Plastic. Love it, hate it you can’t live without it

Whether you’re at home or on the road, you can’t escape the fact that plastics play a big part in your life. But how do you find out if the food you’re eating, the soda you’re drinking and the goodies you’re storing in your fridge are safe to consume?

You’re in a strange city, out with a bunch of business associates and you can’t finish the finish the fancy pasta you ordered for dinner. You ask for it to packed up to go. And the restaurant hands you a PVC bag with wet pasta, telling you it’s microwaveable.

Is it really? Or should you put it on a ceramic plate in your hotel before you zap it?
Whether it’s using plastic in the microwave or the freezer, whether it’s storing food or even just reusing a bottle, plastics may be convenient to use (especially if you’re travelling), but may have deadly consequences.

We examine the different types of plastic and how safe they are, both at work, on the move and at home. If you have children, especially, you may want to pay particular attention.

Types Of Plastic
There are seven categories of plastic used in nearly all plastic containers and product packaging. It’s a good idea to check before using a container.

1. PETE: Polyethylene terephthalate ethylene, used for soft drink, juice, water, detergent, cleaner and peanut butter containers. It is a clear, tough polymer with exceptional gas and moisture barrier properties. PET’s ability to contain carbon dioxide (carbonation) makes it ideal for use in soft drink bottles.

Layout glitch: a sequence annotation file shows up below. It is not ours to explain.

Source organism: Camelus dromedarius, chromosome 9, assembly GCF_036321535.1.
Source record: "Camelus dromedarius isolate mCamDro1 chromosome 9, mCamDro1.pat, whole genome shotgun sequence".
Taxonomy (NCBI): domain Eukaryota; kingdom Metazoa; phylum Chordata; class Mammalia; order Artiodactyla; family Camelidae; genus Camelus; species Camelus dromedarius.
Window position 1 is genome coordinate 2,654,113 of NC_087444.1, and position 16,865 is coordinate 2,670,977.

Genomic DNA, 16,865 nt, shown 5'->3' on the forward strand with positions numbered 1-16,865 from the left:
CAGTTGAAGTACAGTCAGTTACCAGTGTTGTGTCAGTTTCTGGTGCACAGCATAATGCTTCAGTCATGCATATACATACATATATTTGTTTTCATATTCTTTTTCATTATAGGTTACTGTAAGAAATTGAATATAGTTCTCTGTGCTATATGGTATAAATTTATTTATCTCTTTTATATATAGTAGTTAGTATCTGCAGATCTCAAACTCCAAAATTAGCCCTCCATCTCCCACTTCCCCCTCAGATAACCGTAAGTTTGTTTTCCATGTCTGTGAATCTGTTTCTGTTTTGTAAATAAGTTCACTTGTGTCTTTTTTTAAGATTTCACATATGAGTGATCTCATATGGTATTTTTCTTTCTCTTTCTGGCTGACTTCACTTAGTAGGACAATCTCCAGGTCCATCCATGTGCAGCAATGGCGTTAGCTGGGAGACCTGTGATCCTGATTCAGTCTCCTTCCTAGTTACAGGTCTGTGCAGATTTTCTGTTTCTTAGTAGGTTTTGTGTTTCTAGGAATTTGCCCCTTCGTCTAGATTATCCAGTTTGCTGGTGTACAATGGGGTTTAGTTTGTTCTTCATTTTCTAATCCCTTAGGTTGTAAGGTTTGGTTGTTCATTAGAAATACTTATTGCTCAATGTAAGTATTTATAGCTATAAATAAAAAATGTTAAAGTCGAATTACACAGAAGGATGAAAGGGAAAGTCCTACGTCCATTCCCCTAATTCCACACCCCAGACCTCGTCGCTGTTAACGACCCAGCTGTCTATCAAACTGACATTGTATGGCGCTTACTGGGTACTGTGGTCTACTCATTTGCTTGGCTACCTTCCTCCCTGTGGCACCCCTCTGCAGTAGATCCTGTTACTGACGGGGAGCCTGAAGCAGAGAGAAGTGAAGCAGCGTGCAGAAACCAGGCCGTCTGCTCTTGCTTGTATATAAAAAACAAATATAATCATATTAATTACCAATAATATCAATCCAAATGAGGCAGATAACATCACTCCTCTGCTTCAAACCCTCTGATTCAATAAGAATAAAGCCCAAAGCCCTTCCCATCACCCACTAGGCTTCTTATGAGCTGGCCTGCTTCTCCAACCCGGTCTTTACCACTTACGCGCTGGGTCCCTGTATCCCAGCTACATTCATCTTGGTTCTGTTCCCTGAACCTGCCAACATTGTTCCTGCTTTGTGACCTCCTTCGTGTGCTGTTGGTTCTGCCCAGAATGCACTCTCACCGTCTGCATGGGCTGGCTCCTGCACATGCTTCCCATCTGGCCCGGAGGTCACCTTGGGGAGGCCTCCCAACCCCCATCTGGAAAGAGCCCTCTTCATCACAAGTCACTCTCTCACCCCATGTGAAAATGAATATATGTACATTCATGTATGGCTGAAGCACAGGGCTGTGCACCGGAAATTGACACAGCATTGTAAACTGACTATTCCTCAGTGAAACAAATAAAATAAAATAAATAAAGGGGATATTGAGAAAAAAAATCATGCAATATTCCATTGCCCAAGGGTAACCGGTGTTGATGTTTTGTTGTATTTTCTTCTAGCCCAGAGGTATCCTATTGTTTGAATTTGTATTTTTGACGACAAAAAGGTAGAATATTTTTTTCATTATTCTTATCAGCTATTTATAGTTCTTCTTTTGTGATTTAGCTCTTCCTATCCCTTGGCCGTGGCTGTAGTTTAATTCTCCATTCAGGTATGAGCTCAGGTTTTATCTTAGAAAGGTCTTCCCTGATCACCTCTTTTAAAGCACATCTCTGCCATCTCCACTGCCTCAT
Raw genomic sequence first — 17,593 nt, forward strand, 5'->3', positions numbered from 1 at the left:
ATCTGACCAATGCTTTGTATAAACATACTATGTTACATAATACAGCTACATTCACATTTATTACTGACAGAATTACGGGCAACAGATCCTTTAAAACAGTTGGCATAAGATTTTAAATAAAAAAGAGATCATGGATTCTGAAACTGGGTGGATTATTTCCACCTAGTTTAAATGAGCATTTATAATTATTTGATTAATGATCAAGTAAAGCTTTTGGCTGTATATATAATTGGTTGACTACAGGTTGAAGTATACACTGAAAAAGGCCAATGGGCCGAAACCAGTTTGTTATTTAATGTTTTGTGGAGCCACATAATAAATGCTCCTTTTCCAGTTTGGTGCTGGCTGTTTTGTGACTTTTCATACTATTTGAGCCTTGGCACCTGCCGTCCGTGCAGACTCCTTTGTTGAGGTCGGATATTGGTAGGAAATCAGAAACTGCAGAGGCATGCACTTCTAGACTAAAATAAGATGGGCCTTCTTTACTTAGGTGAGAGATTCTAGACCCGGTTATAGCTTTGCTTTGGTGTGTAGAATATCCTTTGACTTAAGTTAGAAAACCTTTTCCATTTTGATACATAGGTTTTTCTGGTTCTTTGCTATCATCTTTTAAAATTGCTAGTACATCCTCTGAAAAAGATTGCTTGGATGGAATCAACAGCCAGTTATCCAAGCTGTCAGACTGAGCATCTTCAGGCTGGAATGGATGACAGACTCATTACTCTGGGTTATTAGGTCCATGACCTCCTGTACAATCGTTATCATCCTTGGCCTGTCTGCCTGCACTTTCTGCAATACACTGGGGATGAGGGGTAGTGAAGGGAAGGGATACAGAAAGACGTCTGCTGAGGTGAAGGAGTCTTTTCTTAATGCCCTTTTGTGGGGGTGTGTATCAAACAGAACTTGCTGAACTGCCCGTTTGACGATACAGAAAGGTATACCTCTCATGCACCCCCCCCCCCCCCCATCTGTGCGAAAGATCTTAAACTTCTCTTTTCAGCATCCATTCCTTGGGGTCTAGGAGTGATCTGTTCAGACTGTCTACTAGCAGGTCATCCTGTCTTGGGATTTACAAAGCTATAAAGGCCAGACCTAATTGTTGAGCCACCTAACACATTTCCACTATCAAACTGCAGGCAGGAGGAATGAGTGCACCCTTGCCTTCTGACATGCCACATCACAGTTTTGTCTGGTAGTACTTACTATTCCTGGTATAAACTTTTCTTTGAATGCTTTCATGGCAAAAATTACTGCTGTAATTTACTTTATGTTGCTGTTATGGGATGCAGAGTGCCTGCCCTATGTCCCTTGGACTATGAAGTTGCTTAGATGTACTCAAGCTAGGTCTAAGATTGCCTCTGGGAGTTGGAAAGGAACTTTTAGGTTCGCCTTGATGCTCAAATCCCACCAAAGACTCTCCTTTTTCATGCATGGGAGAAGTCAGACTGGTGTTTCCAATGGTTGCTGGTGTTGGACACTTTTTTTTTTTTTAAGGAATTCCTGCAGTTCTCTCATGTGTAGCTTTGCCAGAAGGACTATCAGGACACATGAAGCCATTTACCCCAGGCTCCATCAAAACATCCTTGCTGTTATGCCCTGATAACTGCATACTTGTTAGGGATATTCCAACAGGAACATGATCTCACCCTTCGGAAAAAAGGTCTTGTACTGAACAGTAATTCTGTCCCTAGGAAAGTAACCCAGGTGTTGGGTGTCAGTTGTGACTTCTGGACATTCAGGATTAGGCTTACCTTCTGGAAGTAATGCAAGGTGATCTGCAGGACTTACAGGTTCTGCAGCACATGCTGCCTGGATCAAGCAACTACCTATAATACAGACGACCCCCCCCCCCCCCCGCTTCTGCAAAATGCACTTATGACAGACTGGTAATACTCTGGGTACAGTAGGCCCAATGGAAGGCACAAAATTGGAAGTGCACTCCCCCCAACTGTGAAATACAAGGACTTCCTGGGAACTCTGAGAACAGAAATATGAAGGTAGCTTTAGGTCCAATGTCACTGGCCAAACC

2. HDPE: High density polyethylene, used in opaque plastic milk and water jugs, bleach, detergent and shampoo bottles, and some plastic bags in order to take advantage of its excellent protective barrier properties. Its chemical resistance properties also make it well suited for items such as containers for household chemicals and detergents. Most five gallon food buckets are made from HDPE.

3. PVC or V: Polyvinyl chloride, used for cling wrap, plastic squeeze bottles, cooking oil and peanut butter containers, and detergent and window cleaner bottles. It provides excellent clarity, puncture resistance and cling. As a film, vinyl can breathe just the right amount, making it ideal for packaging fresh meats that require oxygen to ensure a bright red surface while maintaining an acceptable shelf life.

4. LDPE: Low density polyethylene, used in grocery store bags, most plastic wraps, Ziplock bags and some bottles. It offers clarity and flexibility. It is used to make bottles that require flexibility. To take advantage of its strength and toughness in film form, it is used to produce grocery bags and garbage bags, shrink and stretch film, and coating for milk cartons.

5. PP: Polypropylene, used in most Rubbermaid, deli soup, syrup and yogurt containers, straws and other clouded plastic containers, including baby bottles. A clear shatter-resistant material used in restaurant food storage containers stain-resistant home food storage containers.

6. PS: Polystyrene, used in styrofoam food trays, egg cartons, disposable cups and bowls, carry-out containers and opaque plastic cutlery. In its crystalline form, it is a colourless plastic that can be clear and hard. It can also be foamed to provide exceptional insulation properties. Foamed or expanded polystyrene (EPS) is used for products such as meat trays, egg cartons and coffee cups. It is also used for packaging and protecting appliances, electronics and other sensitive products.